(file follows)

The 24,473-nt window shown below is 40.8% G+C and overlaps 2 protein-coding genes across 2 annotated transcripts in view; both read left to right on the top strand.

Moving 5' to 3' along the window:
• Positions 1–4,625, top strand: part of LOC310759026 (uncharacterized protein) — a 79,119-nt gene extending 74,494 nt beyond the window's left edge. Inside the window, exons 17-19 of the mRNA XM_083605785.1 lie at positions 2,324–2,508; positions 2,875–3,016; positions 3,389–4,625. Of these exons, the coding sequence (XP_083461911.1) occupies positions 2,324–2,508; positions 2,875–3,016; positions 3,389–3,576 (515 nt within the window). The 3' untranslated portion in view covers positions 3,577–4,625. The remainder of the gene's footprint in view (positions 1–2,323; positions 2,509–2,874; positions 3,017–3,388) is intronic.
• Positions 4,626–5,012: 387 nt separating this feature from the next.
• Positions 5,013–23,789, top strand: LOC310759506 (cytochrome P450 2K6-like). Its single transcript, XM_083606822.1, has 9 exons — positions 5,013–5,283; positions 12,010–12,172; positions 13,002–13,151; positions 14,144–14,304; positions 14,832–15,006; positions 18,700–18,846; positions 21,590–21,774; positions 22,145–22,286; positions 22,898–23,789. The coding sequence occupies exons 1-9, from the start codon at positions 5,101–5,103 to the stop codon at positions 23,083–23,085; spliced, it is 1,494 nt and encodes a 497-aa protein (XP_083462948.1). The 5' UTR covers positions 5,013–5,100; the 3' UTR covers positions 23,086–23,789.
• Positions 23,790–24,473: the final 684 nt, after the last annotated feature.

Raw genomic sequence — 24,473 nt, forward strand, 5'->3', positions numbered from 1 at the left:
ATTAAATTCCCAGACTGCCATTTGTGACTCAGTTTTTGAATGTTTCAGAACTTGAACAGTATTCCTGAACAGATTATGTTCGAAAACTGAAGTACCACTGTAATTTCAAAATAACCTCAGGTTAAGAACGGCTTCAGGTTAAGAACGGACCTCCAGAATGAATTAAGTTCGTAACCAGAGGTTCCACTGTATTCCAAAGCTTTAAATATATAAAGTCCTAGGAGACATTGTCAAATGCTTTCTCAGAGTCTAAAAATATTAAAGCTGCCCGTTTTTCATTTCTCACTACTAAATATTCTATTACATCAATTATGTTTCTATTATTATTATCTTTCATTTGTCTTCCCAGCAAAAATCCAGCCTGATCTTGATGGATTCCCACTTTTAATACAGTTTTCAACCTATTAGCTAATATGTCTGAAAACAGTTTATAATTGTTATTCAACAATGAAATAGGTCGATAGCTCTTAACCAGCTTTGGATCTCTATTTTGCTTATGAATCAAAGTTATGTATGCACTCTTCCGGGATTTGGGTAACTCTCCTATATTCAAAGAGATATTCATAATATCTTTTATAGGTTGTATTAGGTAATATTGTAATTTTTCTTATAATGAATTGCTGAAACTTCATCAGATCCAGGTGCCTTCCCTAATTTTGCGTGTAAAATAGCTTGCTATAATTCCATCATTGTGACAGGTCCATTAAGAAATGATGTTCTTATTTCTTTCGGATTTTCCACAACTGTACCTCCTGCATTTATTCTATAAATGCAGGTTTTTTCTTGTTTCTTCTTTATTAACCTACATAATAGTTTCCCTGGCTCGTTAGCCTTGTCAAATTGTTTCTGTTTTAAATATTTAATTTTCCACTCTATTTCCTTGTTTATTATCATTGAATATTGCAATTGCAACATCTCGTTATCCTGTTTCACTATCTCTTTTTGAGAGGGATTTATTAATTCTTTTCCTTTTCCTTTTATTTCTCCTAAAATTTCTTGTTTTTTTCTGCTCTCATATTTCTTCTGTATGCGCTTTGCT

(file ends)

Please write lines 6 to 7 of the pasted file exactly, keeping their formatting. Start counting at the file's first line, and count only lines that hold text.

• Positions 23,790–24,473: the final 684 nt, after the last annotated feature.

Raw genomic sequence — 24,473 nt, forward strand, 5'->3', positions numbered from 1 at the left: